Jan Tyrpekl Creates a Wooden Retreat on Top of a Disused WWII Concrete Bunker

Architect, JAN TYRPEKL, was responsible for designing and overseeing the construction of this structure from Czech Republic. The project involved the creation of a timber shelter, set atop a concrete bunker.


The concrete bunker was a relic from the defensive outposts that were built along the Czechoslovakian borders before WWII. Now, it’s been re-purposed to facilitate a retreat that’s been dubbed “The Cabin”.



The cabin occupies a very small portion of land – just 134.55-square-feet (12.5-square-meters) to be precise. The tough, sturdy concrete bunker base acts as an anchor for the timber structure above. The project was completed in 2017 and is now functioning as retreat.



The derelict concrete bunkers have been a topic of conversation for quite some time: “The discussion what to do with these concrete bunkers that lack any function is still a sensitive topic in the society. That is why we designed it as a light wooden structure that can be easily removed and that minimize the impact on the construction of the bunker.”


With it’s small footprint, there was only one direction to feasibly build in – up. The structure has two floors (excluding the bunker). Two large windows provide outward views: one towards the Austrian border, the other towards the nearest village. There’s also a large roof window placed over the galley that illuminates both floors.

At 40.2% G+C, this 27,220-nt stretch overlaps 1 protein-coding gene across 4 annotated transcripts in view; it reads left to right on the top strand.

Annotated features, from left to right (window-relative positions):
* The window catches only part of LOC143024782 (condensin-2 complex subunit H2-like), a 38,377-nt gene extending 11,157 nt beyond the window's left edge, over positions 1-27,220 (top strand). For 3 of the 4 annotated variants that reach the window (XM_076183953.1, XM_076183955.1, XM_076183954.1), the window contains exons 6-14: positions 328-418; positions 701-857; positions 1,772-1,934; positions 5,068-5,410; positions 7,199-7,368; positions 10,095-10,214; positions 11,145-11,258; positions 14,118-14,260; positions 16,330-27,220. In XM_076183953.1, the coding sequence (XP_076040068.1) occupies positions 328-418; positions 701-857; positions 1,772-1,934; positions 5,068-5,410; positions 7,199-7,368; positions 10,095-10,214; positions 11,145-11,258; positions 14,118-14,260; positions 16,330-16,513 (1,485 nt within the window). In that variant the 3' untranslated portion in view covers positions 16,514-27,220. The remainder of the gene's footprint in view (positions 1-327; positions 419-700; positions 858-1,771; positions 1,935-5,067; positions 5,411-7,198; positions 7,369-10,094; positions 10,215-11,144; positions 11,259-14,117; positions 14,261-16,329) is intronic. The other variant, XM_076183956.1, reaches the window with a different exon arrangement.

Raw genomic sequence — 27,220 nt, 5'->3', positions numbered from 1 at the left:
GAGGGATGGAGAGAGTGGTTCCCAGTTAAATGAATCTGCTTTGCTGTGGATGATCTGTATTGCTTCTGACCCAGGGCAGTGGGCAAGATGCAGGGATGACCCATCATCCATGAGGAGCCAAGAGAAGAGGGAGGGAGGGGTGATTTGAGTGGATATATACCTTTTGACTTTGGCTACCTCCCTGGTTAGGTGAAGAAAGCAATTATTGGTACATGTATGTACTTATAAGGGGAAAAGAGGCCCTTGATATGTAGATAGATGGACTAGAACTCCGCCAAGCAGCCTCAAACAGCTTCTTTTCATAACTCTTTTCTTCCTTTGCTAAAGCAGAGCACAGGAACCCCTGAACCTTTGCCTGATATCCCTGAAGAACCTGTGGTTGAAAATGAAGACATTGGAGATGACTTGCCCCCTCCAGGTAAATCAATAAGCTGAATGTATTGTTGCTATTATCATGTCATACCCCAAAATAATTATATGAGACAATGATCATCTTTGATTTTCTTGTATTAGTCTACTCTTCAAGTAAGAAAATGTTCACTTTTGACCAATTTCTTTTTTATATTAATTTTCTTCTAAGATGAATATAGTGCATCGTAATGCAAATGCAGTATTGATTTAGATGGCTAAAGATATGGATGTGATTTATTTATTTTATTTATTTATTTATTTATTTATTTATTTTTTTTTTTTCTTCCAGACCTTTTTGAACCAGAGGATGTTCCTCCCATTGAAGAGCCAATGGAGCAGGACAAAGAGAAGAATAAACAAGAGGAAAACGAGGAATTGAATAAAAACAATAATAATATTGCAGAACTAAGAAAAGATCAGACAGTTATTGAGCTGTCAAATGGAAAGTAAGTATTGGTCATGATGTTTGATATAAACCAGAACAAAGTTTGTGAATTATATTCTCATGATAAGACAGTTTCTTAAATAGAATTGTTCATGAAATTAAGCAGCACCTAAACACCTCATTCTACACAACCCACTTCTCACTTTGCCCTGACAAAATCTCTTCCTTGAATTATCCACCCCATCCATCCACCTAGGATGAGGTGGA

From the architect: “In the interior, we wanted to show that even in a small built-up area (only 12 m2) you can create a generous space. During the construction process, we added another rooftop window. The principle of the construction was to minimize the material, cost and the time needed for the construction…


… The building is very simple and can be built by manual labor using only common tools without any technology. The project is not financed via any donations or grants. The whole building process was done thanks to the helping of friends, family, and students of Architecture. […] The building serves as a shelter and after an agreement, anyone can stay there.”


For more cabins check out Buitenhuis, a home introduced by Droompareken that attempts to address needs of the many. Or, Lorena Trncoso’s functional cabin for a pair of rock climbers. See all cabins.

Photos © Antonín Matějovský

Niall Burke

Structural engineer by day, tiny house designer by night. Niall has a keen interest in small spaces, green design, and sustainability. He started developing Humble Homes while studying for his masters degree in engineering. He is the founder and managing editor of Humble Homes.

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